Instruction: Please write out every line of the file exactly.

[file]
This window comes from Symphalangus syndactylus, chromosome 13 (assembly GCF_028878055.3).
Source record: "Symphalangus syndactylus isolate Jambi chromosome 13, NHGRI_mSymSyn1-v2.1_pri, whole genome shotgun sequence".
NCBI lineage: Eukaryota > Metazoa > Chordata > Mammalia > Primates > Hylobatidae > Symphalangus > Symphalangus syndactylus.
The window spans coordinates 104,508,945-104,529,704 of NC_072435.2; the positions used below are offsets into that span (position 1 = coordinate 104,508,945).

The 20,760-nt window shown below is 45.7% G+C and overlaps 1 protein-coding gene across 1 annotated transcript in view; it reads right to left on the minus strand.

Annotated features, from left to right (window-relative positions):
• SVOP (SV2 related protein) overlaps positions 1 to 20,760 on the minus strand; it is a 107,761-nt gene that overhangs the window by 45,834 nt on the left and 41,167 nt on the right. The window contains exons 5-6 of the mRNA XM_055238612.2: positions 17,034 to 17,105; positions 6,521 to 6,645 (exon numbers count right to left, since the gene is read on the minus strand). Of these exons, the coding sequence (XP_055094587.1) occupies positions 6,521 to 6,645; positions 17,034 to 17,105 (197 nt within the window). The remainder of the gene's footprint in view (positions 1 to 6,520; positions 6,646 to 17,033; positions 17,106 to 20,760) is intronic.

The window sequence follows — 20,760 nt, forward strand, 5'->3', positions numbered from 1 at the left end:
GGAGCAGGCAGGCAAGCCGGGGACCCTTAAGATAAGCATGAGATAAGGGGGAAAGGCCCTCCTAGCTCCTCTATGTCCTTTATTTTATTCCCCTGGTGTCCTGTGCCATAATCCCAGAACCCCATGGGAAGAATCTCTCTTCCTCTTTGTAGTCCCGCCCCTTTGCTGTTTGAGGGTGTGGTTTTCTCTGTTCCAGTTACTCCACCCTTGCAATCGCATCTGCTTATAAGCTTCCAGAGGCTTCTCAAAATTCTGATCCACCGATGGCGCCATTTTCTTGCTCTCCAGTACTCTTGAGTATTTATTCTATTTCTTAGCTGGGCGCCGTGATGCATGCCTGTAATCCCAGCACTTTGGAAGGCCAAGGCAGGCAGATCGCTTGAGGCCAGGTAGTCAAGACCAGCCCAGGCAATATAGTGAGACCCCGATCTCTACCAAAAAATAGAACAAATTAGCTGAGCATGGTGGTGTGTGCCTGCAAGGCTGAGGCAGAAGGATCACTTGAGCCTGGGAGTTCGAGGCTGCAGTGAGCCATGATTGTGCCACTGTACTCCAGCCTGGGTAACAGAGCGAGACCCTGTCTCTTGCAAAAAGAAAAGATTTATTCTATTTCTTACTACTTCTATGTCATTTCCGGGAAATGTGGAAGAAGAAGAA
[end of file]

This window comes from Symphalangus syndactylus, chromosome 13 (assembly GCF_028878055.3).
Source record: "Symphalangus syndactylus isolate Jambi chromosome 13, NHGRI_mSymSyn1-v2.1_pri, whole genome shotgun sequence".
NCBI lineage: Eukaryota > Metazoa > Chordata > Mammalia > Primates > Hylobatidae > Symphalangus > Symphalangus syndactylus.
The window spans coordinates 104,508,945-104,529,704 of NC_072435.2; the positions used below are offsets into that span (position 1 = coordinate 104,508,945).

The 20,760-nt window shown below is 45.7% G+C and overlaps 1 protein-coding gene across 1 annotated transcript in view; it reads right to left on the minus strand.

Annotated features, from left to right (window-relative positions):
• SVOP (SV2 related protein) overlaps positions 1 to 20,760 on the minus strand; it is a 107,761-nt gene that overhangs the window by 45,834 nt on the left and 41,167 nt on the right. The window contains exons 5-6 of the mRNA XM_055238612.2: positions 17,034 to 17,105; positions 6,521 to 6,645 (exon numbers count right to left, since the gene is read on the minus strand). Of these exons, the coding sequence (XP_055094587.1) occupies positions 6,521 to 6,645; positions 17,034 to 17,105 (197 nt within the window). The remainder of the gene's footprint in view (positions 1 to 6,520; positions 6,646 to 17,033; positions 17,106 to 20,760) is intronic.

The window sequence follows — 20,760 nt, forward strand, 5'->3', positions numbered from 1 at the left end:
GGAGCAGGCAGGCAAGCCGGGGACCCTTAAGATAAGCATGAGATAAGGGGGAAAGGCCCTCCTAGCTCCTCTATGTCCTTTATTTTATTCCCCTGGTGTCCTGTGCCATAATCCCAGAACCCCATGGGAAGAATCTCTCTTCCTCTTTGTAGTCCCGCCCCTTTGCTGTTTGAGGGTGTGGTTTTCTCTGTTCCAGTTACTCCACCCTTGCAATCGCATCTGCTTATAAGCTTCCAGAGGCTTCTCAAAATTCTGATCCACCGATGGCGCCATTTTCTTGCTCTCCAGTACTCTTGAGTATTTATTCTATTTCTTAGCTGGGCGCCGTGATGCATGCCTGTAATCCCAGCACTTTGGAAGGCCAAGGCAGGCAGATCGCTTGAGGCCAGGTAGTCAAGACCAGCCCAGGCAATATAGTGAGACCCCGATCTCTACCAAAAAATAGAACAAATTAGCTGAGCATGGTGGTGTGTGCCTGCAAGGCTGAGGCAGAAGGATCACTTGAGCCTGGGAGTTCGAGGCTGCAGTGAGCCATGATTGTGCCACTGTACTCCAGCCTGGGTAACAGAGCGAGACCCTGTCTCTTGCAAAAAGAAAAGATTTATTCTATTTCTTACTACTTCTATGTCATTTCCGGGAAATGTGGAAGAAGAAGAA